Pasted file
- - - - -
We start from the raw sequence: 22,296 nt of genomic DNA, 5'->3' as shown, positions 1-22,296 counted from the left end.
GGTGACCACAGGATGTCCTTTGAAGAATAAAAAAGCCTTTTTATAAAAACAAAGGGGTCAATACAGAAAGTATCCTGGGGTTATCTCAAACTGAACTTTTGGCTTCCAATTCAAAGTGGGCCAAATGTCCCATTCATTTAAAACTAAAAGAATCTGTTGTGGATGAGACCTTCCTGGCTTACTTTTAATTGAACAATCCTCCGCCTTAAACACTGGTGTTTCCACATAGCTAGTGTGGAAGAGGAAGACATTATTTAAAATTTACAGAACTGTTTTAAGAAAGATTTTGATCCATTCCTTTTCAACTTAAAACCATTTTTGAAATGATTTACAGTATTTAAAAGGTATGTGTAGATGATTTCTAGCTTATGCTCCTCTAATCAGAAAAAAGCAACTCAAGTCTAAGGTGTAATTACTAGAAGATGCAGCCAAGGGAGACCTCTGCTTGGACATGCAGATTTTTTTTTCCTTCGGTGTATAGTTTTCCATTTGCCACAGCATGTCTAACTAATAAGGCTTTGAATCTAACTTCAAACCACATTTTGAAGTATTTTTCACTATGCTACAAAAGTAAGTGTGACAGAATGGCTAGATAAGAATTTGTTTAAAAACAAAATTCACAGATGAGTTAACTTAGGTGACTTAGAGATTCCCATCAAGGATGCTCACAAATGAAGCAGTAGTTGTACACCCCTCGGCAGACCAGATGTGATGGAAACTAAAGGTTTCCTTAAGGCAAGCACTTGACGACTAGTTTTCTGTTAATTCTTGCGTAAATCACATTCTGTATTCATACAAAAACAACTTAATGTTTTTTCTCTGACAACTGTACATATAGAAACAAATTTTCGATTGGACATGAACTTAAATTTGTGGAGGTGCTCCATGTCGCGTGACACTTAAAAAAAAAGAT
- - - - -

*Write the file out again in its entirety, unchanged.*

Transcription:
We start from the raw sequence: 22,296 nt of genomic DNA, 5'->3' as shown, positions 1-22,296 counted from the left end.
GGTGACCACAGGATGTCCTTTGAAGAATAAAAAAGCCTTTTTATAAAAACAAAGGGGTCAATACAGAAAGTATCCTGGGGTTATCTCAAACTGAACTTTTGGCTTCCAATTCAAAGTGGGCCAAATGTCCCATTCATTTAAAACTAAAAGAATCTGTTGTGGATGAGACCTTCCTGGCTTACTTTTAATTGAACAATCCTCCGCCTTAAACACTGGTGTTTCCACATAGCTAGTGTGGAAGAGGAAGACATTATTTAAAATTTACAGAACTGTTTTAAGAAAGATTTTGATCCATTCCTTTTCAACTTAAAACCATTTTTGAAATGATTTACAGTATTTAAAAGGTATGTGTAGATGATTTCTAGCTTATGCTCCTCTAATCAGAAAAAAGCAACTCAAGTCTAAGGTGTAATTACTAGAAGATGCAGCCAAGGGAGACCTCTGCTTGGACATGCAGATTTTTTTTTCCTTCGGTGTATAGTTTTCCATTTGCCACAGCATGTCTAACTAATAAGGCTTTGAATCTAACTTCAAACCACATTTTGAAGTATTTTTCACTATGCTACAAAAGTAAGTGTGACAGAATGGCTAGATAAGAATTTGTTTAAAAACAAAATTCACAGATGAGTTAACTTAGGTGACTTAGAGATTCCCATCAAGGATGCTCACAAATGAAGCAGTAGTTGTACACCCCTCGGCAGACCAGATGTGATGGAAACTAAAGGTTTCCTTAAGGCAAGCACTTGACGACTAGTTTTCTGTTAATTCTTGCGTAAATCACATTCTGTATTCATACAAAAACAACTTAATGTTTTTTCTCTGACAACTGTACATATAGAAACAAATTTTCGATTGGACATGAACTTAAATTTGTGGAGGTGCTCCATGTCGCGTGACACTTAAAAAAAAAGAT